Anne Vermeulen

Health Narratives


Anne Vermeulen

PhD student
Universiteit van Antwerpen


Anne is master in Social-Economic Sciences (University of Antwerp, 2010) and master in Communication Studies: Strategic Communication (University of Antwerp, 2011). For the master in Communication Studies she wrote a thesis on pro-ana-websites (pro anorexia nervosa). In her thesis, she investigated whether warning texts are able to reduce some of the negative effects of pro-ana-websites, such as a lower self-esteem and a lower physical self-concept.

Since October 2011, she works as a PhD student and research and teaching assistant at the Department of Communication Studies at the University of Antwerp. She is a member of the research group Media & ICT in Organisations & Society (MIOS).


Anne’s main field of interest concerns the link between youngsters and ICT. Together with her supervisor Prof. Dr. Heidi Vandebosch, she studied the way the Flemish press reported on cyberbullying.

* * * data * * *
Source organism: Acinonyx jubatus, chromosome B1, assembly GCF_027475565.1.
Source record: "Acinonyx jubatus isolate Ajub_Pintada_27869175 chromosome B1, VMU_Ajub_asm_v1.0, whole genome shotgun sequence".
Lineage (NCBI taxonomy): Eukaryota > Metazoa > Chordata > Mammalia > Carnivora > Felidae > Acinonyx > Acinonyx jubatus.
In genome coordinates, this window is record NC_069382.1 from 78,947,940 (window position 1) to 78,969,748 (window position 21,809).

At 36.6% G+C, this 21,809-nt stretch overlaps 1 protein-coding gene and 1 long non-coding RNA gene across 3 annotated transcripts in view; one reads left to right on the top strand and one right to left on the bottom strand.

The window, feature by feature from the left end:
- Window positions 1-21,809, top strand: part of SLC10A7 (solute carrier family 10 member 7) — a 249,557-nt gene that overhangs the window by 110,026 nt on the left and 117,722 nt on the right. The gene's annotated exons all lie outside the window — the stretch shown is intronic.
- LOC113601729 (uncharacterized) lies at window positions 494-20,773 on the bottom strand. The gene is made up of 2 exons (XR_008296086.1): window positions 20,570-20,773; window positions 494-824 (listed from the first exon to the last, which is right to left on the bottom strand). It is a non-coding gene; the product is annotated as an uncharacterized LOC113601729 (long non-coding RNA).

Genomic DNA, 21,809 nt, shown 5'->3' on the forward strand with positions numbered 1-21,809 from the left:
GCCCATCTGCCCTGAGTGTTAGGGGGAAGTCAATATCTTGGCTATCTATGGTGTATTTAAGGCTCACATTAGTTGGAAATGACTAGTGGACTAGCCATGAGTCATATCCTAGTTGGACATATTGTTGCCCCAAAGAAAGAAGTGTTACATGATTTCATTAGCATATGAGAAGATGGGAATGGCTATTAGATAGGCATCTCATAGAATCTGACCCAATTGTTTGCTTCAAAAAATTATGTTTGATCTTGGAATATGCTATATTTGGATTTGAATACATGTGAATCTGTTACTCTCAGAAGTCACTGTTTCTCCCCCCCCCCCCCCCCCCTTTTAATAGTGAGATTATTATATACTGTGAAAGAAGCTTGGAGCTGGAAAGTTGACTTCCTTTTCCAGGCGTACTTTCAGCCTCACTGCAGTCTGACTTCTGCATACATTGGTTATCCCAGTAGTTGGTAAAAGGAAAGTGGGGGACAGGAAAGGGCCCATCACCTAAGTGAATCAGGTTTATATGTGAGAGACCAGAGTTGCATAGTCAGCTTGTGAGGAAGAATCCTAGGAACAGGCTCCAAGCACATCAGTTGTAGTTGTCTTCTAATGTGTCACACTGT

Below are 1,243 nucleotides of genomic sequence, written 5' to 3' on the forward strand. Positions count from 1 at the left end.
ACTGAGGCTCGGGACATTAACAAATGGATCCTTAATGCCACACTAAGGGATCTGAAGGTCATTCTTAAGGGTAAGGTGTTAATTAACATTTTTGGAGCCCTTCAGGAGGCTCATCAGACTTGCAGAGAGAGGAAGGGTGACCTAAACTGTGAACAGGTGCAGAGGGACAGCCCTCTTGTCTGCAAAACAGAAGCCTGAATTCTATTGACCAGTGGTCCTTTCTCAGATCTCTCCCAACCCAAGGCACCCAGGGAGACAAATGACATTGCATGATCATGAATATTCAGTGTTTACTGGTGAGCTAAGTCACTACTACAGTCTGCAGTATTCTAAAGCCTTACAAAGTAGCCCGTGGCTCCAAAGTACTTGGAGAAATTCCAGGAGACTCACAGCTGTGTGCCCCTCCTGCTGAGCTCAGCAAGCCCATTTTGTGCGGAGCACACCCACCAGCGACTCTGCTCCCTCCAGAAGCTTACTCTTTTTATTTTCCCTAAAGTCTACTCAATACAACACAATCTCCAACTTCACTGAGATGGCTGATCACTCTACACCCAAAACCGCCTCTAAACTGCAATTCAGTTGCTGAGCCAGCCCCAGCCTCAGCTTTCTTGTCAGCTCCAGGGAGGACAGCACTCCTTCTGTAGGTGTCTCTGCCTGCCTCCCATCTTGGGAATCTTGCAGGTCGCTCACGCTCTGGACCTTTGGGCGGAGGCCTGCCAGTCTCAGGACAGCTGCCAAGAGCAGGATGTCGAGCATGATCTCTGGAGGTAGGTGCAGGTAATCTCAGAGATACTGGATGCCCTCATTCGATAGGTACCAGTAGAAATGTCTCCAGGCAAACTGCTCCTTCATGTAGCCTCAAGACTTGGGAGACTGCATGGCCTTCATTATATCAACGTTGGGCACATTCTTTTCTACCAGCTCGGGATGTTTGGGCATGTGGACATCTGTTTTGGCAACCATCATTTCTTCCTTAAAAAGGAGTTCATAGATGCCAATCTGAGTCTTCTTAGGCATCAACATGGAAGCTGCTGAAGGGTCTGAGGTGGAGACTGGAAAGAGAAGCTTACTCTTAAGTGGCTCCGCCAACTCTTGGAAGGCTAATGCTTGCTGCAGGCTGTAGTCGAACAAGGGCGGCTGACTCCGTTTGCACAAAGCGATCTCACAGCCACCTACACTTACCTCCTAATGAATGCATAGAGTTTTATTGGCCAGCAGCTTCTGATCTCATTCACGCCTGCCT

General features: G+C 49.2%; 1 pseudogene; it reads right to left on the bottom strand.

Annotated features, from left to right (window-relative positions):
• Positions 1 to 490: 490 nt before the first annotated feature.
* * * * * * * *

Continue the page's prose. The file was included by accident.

For her PhD, she studies how youngsters share their (positive and negative) emotions with others: when do they use which communication mode (face-to-face and specific types of mediated communication) to share their emotions with strangers, friends and family? Together with Heidi Vandebosch and Wannes Heirman, she already conducted an explorative study in which they researched why adolescents express (or do not express) positive or negative emotions on social network sites. In the future she will also focus more on other communication modes and on specific emotions. Among other things, she will research how adolescents experience certain positive and negative life events and daily hassles, and how they deal with the accompanying emotions in the off- and online context.


Emotions; social sharing of emotions; adolescents; communication technologies; social network sites; affordances

Key publications

Vandebosch, H., Simulioniene, R. Marczak, M., Vermeulen, A. & Bonetti, L. (2013). The role of the media. In P. Smith & G. Steffgen (eds.), Cyberbullying through the new media (pp. 99-118). London: Psychology Press.